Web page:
How to Learn Vibrato On Trumpet

Natural Vibrato Is Best

Every once in a while we get what we call “Occasional Students.” These are typically trumpet players who do not live in Houston and obviously cannot commit to regular weekly lessons. I have taught trumpet players from all over the world as they make an effort to meet with me while they are traveling to Texas or specifically to the Houston area.

Today I worked with a young trumpeter from California who is in Houston visiting his grandmother. As I always do in a first lesson, I asked the student to play something for me so I have an idea of how well they play. I asked him if he had warmed up yet, and he said he had not. So I said that this was a great opportunity for me to hear what he does for a warmup.

He began his warmup for me by playing long tones with a warm, very natural vibrato. Although I do not agree with using vibrato on long tones, it was a pleasant surprise to hear such a young student play like that.

Listening Comes First

When he was finished with his long tones, I asked him how much he listens to trumpet music. He was honest and told me that he listens to some trumpet music. He didn’t exaggerate and say that he only ever listens to trumpet music or anything like that. However, when I asked him who he listened to, the way he answered the question made it very clear that he wasn’t just taking listening assignments home and enduring the music as if it was just another dreadful exercise. No. It was clear to me the way his eyes lit up that he actually has favorite players and that he truly enjoys listening to trumpet music.

I have no doubt that this student’s natural vibrato is directly connected to his love of the music. And am also completely convinced that this love is not something that can be taught into the students.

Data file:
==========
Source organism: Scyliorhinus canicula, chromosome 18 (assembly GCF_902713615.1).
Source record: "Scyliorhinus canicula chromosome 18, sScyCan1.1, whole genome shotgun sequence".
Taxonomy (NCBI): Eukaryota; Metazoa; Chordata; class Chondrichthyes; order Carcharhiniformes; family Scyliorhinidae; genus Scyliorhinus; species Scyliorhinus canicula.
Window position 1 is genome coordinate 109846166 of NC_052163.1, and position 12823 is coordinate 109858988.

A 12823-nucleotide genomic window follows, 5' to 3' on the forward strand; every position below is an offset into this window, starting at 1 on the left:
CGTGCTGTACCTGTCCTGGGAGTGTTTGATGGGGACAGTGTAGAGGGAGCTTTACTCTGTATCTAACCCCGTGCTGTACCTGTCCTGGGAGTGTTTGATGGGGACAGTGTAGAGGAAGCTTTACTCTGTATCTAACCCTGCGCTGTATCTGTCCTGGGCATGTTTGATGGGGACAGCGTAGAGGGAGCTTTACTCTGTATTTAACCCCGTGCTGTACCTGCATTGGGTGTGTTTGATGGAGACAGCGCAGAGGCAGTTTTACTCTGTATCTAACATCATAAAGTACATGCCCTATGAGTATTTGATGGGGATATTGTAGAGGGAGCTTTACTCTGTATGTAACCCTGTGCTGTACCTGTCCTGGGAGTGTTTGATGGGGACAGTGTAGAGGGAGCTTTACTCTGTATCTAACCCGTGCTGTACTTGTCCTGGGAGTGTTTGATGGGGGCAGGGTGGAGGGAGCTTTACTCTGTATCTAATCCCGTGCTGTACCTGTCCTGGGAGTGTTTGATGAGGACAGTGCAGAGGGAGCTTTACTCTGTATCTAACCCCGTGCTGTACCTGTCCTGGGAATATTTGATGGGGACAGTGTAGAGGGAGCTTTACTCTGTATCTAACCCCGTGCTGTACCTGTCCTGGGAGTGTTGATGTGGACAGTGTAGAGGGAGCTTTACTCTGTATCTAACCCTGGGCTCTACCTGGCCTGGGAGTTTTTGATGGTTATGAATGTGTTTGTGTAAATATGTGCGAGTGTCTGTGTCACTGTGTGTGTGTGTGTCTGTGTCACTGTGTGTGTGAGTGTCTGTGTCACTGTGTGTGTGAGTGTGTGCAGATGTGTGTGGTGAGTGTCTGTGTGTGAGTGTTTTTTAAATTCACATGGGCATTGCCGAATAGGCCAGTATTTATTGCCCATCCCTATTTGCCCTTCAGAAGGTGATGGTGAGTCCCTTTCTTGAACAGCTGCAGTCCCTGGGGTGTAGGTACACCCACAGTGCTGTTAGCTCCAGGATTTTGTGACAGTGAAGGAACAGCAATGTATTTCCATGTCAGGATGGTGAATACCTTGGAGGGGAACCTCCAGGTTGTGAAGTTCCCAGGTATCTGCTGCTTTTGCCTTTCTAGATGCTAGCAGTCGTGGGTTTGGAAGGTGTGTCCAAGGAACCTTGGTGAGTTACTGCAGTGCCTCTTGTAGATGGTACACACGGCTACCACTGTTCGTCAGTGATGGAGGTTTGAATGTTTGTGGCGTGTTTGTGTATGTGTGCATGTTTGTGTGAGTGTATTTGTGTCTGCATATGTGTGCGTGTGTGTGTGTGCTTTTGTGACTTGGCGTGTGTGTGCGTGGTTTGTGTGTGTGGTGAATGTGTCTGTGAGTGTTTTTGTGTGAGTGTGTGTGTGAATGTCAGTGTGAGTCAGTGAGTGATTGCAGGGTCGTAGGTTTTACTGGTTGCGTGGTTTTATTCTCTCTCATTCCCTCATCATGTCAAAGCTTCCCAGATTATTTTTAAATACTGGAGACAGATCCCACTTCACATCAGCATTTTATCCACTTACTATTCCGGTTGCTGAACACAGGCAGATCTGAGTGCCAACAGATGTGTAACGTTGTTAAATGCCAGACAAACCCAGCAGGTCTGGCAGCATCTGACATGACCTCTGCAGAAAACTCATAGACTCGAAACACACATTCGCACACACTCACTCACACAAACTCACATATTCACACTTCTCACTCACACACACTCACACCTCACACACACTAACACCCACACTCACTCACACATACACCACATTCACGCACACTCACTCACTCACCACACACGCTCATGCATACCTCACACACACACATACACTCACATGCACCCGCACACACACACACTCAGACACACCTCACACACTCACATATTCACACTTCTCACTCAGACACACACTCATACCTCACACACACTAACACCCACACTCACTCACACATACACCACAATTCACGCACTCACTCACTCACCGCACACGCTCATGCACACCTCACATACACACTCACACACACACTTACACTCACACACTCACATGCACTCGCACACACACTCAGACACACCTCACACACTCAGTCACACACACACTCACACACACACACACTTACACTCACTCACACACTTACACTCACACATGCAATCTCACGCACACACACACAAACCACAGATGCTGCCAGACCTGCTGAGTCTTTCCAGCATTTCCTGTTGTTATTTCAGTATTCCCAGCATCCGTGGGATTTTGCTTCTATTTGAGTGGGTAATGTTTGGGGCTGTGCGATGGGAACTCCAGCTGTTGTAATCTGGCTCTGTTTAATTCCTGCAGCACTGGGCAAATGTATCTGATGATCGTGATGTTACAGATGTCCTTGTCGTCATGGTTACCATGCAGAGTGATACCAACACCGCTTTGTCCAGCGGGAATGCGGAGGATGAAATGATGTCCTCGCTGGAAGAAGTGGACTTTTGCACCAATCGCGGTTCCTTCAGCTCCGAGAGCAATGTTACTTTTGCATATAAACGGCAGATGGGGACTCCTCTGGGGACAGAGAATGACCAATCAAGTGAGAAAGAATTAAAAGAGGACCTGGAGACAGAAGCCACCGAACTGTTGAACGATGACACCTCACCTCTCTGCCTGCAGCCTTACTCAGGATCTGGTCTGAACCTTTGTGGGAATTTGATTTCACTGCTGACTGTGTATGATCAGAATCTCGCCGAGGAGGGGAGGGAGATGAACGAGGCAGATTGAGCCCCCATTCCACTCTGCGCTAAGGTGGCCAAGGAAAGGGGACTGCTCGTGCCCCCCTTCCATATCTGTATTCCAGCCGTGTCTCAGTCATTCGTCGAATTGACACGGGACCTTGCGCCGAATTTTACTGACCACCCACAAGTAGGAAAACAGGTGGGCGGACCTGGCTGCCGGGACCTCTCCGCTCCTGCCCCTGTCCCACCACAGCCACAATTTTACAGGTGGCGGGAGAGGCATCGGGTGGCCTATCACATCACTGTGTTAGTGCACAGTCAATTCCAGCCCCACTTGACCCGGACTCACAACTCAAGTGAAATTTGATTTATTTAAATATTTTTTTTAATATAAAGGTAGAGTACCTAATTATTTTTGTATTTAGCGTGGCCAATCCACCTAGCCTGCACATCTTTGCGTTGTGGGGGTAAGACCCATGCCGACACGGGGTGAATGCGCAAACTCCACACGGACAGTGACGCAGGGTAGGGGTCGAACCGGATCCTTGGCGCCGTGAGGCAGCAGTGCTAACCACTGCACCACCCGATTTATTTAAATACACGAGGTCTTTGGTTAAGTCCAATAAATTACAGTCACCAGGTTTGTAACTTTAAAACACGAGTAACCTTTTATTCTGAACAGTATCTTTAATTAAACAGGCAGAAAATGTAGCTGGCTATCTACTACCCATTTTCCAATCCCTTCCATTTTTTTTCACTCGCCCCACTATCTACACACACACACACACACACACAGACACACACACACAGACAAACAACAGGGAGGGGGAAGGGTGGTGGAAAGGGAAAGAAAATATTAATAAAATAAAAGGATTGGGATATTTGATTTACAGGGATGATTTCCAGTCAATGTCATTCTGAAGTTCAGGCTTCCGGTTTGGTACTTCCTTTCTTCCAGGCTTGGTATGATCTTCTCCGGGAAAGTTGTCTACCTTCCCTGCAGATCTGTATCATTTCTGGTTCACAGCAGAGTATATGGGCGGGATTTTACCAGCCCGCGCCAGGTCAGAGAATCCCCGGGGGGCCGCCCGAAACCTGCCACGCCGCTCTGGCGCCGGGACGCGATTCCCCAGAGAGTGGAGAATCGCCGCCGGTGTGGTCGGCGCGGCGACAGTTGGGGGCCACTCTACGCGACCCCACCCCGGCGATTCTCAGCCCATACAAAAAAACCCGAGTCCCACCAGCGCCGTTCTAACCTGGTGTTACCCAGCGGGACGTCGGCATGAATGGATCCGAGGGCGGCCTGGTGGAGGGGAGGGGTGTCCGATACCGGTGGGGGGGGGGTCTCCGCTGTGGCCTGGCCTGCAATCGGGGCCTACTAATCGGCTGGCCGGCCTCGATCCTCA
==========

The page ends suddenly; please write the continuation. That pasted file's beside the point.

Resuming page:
I asked the student if he ever practiced vibrato. He said that he had not. Vibrato is something that always came natural to him!

In Contrast

One thing that I do with all of my regular students is give them listening assignments from my personal CD library. My hopes are that, by listening to the music at least once a week, they will come to enjoy it the way this occasional student from California does. But as the old saying goes, “you can lead a horse to water but you can’t make it drink.” It’s obvious that some trumpet students want to learn to play the trumpet for some other reason than just because they love trumpet music. And to be completely honest, I really don’t have a problem with that. So please don’t consider what I’m saying here as a complaint. Not at all.

But I do see a great deal of contrast between the progress of those who are pursuing trumpet because of a deep connection to this instrument and those who are learning the music for other, more social reasons. It’s not so much that the ones who love the music are necessarily more talented. I’ve seen some extremely talented students who never had their hearts in the music. But the ones who enjoy the music progress so much more quickly and sound more natural than the ones who only just “like to be in band.”

About Eddie Lewis

Eddie Lewis is primarily known as a Christian free-lance trumpet player in Houston, TX. Eddie makes a living playing trumpet, teaching trumpet and jazz improvisation, writing trumpet music and authoring trumpet books. His second book, Daily Routines for Trumpet, is used regularly by thousands of trumpet players around the world. If you would like to purchase some of his CD's, feel free to visit our online music store at
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